KARACHI: Pakistani hopes of reviving international cricket rose after successfully hosting a one-day series against Afghanistan, but experts on Monday warned against any imminent breakthrough.
Pakistan's second string whitewashed Afghanistan - the first international team to tour since the Sri Lankan team was attacked in Lahore in 2009 - in the three-match series which finished on Sunday.
The Pakistan Cricket Board (PCB) said the untroubled series, albeit against lowly-ranked Afghanistan, sent positive signals after international matches were suspended following the March 2009 attacks that killed eight people, and wounded seven Sri Lankan players and their assistant coach.
But former players and officials remained guarded. “Apparently hosting the series gives a glimmer of hope, but it wouldn't mean anything to top cricketing nations like England, Australia and India,” said former player Iqbal Qasim.
“Revival of international cricket in Pakistan is linked to the security situation in our country, so it is advisable for the PCB to invite smaller nations, second strings and Under-19 outfits in the next few years,” he added.
Even before the Lahore attacks, Pakistan was a virtual “no go” zone for international teams, who frequently refused to visit over security fears following the September 11, 2001 attacks and the ensuing war on Al-Qaeda.
“While trying to convince the teams to tour Pakistan, our stance used to be that cricket was never attacked in our country, but the Lahore incidents changed the scenario and it will now take time to resume tours,” said Qasim.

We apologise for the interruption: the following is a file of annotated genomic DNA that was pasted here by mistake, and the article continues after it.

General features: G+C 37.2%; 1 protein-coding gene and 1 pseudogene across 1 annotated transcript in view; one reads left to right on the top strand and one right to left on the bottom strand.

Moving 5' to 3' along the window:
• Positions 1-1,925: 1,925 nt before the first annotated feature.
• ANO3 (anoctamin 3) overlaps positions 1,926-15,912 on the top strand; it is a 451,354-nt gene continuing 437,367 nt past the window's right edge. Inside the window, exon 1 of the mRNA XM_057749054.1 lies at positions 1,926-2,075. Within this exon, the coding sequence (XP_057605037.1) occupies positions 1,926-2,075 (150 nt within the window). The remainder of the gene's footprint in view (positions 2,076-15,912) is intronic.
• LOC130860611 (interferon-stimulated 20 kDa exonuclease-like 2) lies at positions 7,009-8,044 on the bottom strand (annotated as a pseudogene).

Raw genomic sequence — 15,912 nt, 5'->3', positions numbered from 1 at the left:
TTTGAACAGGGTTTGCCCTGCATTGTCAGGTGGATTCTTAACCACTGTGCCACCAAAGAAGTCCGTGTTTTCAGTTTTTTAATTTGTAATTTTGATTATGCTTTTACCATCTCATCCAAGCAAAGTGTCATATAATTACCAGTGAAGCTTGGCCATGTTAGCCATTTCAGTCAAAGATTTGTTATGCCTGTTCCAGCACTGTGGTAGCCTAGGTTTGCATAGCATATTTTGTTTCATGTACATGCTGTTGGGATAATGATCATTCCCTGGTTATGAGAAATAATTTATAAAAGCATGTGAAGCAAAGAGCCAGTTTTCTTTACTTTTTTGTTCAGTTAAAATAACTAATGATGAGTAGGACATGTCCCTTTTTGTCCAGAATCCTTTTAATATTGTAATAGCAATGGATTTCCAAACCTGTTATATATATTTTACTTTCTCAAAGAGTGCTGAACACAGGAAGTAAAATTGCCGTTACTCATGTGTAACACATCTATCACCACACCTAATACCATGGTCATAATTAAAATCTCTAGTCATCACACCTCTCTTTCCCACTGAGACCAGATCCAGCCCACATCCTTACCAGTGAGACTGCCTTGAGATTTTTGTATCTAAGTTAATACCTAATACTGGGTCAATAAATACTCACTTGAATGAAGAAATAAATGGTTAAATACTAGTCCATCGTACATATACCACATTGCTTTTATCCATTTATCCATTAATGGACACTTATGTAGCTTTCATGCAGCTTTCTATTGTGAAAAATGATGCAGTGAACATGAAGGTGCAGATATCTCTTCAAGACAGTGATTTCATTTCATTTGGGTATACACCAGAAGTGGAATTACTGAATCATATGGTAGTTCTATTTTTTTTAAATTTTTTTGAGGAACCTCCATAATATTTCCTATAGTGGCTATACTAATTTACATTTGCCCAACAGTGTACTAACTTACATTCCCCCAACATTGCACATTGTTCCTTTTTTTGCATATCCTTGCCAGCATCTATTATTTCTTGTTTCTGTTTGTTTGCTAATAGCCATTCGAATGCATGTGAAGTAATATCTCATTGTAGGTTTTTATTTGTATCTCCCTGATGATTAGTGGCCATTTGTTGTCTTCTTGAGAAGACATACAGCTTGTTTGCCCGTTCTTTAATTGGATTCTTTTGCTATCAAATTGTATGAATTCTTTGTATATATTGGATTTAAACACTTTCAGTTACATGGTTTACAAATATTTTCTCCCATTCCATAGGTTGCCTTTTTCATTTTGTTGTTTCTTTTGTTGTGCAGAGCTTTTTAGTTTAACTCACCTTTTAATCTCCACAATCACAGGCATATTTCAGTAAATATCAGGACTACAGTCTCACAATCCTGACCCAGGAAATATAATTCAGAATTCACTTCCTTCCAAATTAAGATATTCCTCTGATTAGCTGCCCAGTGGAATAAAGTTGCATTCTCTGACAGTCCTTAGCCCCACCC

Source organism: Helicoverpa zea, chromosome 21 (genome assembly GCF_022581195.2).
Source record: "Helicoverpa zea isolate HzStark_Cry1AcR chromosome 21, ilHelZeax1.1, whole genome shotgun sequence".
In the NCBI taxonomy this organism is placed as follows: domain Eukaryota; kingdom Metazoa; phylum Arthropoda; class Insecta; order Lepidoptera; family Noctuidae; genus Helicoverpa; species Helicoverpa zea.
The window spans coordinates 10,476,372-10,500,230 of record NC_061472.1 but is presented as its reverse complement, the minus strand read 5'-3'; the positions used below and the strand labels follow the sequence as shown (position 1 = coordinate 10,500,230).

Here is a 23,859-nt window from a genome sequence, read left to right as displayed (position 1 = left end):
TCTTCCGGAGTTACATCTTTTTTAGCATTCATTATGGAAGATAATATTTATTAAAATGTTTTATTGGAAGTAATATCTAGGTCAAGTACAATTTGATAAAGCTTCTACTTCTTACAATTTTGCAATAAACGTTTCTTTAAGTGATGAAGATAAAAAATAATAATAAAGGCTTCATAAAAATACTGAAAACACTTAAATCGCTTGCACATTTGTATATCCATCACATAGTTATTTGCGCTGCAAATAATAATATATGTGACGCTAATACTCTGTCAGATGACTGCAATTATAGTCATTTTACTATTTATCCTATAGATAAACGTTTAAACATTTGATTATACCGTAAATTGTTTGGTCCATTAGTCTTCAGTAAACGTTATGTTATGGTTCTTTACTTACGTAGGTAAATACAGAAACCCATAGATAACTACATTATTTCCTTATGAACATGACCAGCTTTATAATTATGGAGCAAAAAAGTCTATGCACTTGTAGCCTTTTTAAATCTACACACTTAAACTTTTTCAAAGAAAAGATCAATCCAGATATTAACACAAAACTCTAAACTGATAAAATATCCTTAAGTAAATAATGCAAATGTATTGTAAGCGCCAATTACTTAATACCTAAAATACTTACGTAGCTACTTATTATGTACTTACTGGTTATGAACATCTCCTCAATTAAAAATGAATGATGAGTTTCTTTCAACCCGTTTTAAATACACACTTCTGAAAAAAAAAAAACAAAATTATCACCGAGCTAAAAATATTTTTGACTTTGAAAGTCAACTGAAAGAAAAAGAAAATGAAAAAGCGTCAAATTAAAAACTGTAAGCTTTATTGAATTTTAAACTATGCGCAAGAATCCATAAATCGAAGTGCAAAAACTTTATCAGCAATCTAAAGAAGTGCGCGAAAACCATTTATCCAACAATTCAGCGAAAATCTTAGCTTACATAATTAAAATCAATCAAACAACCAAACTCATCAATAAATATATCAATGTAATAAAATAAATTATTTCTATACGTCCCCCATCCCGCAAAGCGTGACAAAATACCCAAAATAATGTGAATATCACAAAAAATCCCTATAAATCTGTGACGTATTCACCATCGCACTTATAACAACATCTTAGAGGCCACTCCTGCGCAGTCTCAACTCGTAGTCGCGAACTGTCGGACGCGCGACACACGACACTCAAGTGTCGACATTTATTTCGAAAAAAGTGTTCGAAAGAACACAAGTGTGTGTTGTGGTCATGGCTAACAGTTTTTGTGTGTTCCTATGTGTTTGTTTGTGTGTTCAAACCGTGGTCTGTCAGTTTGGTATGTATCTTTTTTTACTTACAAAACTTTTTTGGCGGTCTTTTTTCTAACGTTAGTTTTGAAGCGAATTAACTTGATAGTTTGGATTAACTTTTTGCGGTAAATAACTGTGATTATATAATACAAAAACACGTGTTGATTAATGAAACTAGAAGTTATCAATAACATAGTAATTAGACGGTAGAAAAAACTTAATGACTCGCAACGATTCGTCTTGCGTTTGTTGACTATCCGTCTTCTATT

Former PCB chief Tauqir Zia agreed that hosting the Afghans was a small step, particularly after Sri Lanka recently refused to visit later this year.
“It's a fact that the security situation is not conducive for cricket tours in our country,” said Zia. “Sri Lanka has recently refused a tour due to take place in October this year, so we must take small steps like this one.”
The PCB, however, has trumpeted loud public optimism. “Under the circumstances we have managed to host an international series and I am sure this successful hosting of Afghanistan will send positive signals to the cricket world,” said PCB general manager for domestic affairs Shafiq Ahmed.
“It was wonderful to see a packed Iqbal stadium (in the city of Faisalabad) on Sunday and the atmosphere was electrifying which gives us big hope that people want to watch international cricket,” said Ahmed, a former Test opener.
Interior Minister Rehman Malik vowed to do everything possible to ensure Test-playing nations return. “I want to convey a message to the International Cricket Council (ICC) that 'please convince teams to play cricket in Pakistan',” Malik said on Friday. “We are capable of protecting teams and would do everything to revive cricket.”
The ICC stripped Pakistan of its share of hosting World Cup 2011 matches and formed a task force to find ways to revive international cricket in Pakistan, where bomb attacks have killed more than 4,410 people in the last four years.
The task force suggested World XI (teams comprising players from all countries) and junior teams' tours as initial small steps in the process.